* It’s about half and half when it comes to states that have filed briefs with the Tenth Circuit in support of or against the rulings striking down gay marriage bans in Utah and Oklahoma. Sadly, not everyone can be as fabulous as we’d like. [National Law Journal]
* Abortion clinics are closing their doors in Texas thanks to new legislation, and the total number of clinics in the state come September will be six. Let the Mexican medical tourism commence. [New York Times]
* Illegal immigrants can’t practice law in Florida, says the state’s Supreme Court, but they can in California. Good thing there’s eleventy billion law schools there to accommodate them. [Miami Herald]
* Webster Lucas, the fellow suing McDonald’s over an alleged race-based napkin denial that’s since prevented him from working, has sued fast food joints before. He’s a “vexatious litigant.” [NBC Los Angeles]
Ahh, McDonald’s, the fast food that dreams and early onset diabetes diagnoses are made of.
Imagine heading to the local Mickey D’s to order your usual meal — a Deluxe Quarter Pounder — and looking down with dismay to find that you’ve only received one napkin. There’s simply no way you’ll be able to wipe the grease from a quarter pound of juicy beef from your face with only one napkin. You step up to the counter to ask for more, but you’re refused, and handed only a side of racism.
This is what one California man alleges in a $1.5 million lawsuit, and because being shamed by McDonald’s is a hefty burden to bear, he’s been unable to work ever since.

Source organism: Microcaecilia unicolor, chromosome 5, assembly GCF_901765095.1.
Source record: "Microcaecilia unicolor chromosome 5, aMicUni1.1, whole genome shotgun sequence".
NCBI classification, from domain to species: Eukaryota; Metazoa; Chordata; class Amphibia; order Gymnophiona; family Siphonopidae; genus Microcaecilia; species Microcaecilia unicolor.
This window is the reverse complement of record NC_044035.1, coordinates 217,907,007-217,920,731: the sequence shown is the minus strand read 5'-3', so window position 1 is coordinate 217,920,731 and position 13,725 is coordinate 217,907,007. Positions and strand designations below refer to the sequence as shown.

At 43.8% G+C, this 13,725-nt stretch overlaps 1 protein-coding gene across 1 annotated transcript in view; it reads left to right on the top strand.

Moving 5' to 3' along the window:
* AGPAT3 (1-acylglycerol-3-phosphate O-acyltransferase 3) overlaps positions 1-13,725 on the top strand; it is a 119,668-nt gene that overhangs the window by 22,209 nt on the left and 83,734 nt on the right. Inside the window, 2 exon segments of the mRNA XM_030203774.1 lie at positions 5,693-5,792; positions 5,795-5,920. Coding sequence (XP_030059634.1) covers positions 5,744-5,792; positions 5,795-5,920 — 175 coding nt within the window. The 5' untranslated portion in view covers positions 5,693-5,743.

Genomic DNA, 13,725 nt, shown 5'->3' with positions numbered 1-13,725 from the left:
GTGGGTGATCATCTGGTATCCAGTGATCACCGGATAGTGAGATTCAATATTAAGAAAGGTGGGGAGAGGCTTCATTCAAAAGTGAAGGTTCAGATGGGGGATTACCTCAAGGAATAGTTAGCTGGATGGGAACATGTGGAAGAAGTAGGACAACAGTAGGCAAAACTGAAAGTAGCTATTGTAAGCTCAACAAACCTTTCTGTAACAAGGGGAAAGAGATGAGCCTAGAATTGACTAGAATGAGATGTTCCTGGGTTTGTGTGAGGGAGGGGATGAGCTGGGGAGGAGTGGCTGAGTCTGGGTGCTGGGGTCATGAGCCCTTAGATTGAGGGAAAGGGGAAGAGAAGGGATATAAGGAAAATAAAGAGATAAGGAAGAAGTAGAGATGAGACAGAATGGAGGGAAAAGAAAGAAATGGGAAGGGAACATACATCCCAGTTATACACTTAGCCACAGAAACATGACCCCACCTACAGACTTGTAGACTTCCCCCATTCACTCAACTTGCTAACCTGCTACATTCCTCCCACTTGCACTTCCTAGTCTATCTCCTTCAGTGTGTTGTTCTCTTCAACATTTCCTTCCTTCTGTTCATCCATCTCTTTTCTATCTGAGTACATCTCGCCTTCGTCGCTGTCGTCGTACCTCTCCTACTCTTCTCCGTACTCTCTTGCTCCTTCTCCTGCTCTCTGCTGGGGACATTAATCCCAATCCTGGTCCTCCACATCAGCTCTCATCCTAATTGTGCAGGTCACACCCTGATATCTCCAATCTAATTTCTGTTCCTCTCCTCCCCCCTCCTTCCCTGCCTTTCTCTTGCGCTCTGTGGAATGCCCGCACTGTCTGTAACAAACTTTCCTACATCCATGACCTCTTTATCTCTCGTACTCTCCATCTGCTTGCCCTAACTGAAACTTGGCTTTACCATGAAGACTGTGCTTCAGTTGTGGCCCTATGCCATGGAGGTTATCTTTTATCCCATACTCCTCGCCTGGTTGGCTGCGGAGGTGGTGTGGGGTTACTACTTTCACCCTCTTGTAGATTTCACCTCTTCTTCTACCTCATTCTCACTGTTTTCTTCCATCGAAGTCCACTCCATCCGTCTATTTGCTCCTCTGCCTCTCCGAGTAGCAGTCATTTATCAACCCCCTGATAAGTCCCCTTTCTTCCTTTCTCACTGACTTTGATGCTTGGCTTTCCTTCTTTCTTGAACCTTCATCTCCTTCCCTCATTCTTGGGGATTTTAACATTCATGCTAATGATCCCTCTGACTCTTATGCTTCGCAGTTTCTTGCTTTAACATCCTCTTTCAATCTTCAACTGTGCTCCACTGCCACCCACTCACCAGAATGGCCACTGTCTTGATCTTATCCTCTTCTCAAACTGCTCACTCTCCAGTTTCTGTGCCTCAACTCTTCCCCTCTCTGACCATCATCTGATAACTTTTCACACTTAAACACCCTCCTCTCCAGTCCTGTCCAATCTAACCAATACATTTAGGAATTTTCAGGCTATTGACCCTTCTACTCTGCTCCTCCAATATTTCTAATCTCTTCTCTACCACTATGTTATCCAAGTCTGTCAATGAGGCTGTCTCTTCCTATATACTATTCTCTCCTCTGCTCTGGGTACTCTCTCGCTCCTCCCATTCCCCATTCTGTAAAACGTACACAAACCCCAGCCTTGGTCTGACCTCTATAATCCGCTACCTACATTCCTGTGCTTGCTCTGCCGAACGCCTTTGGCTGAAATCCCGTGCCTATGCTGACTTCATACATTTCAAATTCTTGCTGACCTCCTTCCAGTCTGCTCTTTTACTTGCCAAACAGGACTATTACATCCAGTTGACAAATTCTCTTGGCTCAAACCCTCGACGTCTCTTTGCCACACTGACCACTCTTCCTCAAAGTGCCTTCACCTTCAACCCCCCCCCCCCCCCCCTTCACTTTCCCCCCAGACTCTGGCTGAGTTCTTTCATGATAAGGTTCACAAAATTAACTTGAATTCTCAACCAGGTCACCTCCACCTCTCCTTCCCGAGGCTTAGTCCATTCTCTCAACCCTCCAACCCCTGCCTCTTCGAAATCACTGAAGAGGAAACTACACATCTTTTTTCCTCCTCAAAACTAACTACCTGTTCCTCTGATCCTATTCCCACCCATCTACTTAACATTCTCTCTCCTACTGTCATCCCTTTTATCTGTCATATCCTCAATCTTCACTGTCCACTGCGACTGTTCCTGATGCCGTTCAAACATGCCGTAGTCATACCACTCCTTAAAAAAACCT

Ba-da-ba-ba-baaa, this guy was not lovin’ it — at all…
* Things seem to be getting worse and worse over at Patton Boggs. Sure, the firm is trying to shack up with Squire Sanders, but Chevron/Ecuador lawsuit engineer James Tyrell may soon lead a new brigade of defectors out the door. [Businessweek]
* Morgan Lewis & Bockius just poached its first chief operating officer from a rival Biglaw firm. Anthony Licata most recently served as COO at Dechert, so we have a feeling he’ll do just fine at his new home in Philly. Congratulations! [Law 360 (sub. req.)]
* It’s a whole lot easier to get into law school these days, especially when some of the new admissions requirements including having a pulse and the ability to sign loan documents. Case in point: 42% percent of applicants were accepted at this “top-tier” school last year. [GW Hatchet]
* Just saying, but if you “dislike stressful, busy work environments,” the time to determine if law school was right for you was before you actually went to law school. [Law Admissions Lowdown / U.S. News]
* Chris Gossage, the London solicitor who spilled the beans on J.K. Rowling’s pseudonym for The Cuckoo’s Calling (affiliate link), was fined for breaking a client confidence — making him the first person in 2014 to meet his resolution and lose a significant number of pounds. [Perez Hilton]
* How awful are student loan companies? This woman tried to discharge a student loan and was told she spent too much income dining out — referencing a $12 McDonald’s Value Meal for her and her husband. You stay klassy, loan sharks! [New York Times]
* Border agents really have something against musical instruments. It all dates back to that one time at band camp when a flute stood them up. [Overlawyered]
* ATMs aren’t all that secure. At least not in Brooklyn. Maybe it was opening ironically…. [Legal Juice]
* Donald Looper, the founder of 120-lawyer Looper Reed & McGraw, has stepped away from the firm. Probably to head back in time to prevent the firm from ever existing, because that’s what good Loopers do. [ABA Journal]
* A human rights lawyer was kidnapped in Syria and the rebel groups seem to not care even a little bit. [Al-Monitor]
Welcome to Above the Law’s newest feature, Fun With Fine Print. This occasional column will chronicle especially clever or awful examples of legalese, fine print, disclaimers, disclosures, and the like. Our readers who spend so much time toiling over contractual language, drafting it beforehand or litigating it after the fact, will hopefully appreciate — and contribute to — this feature.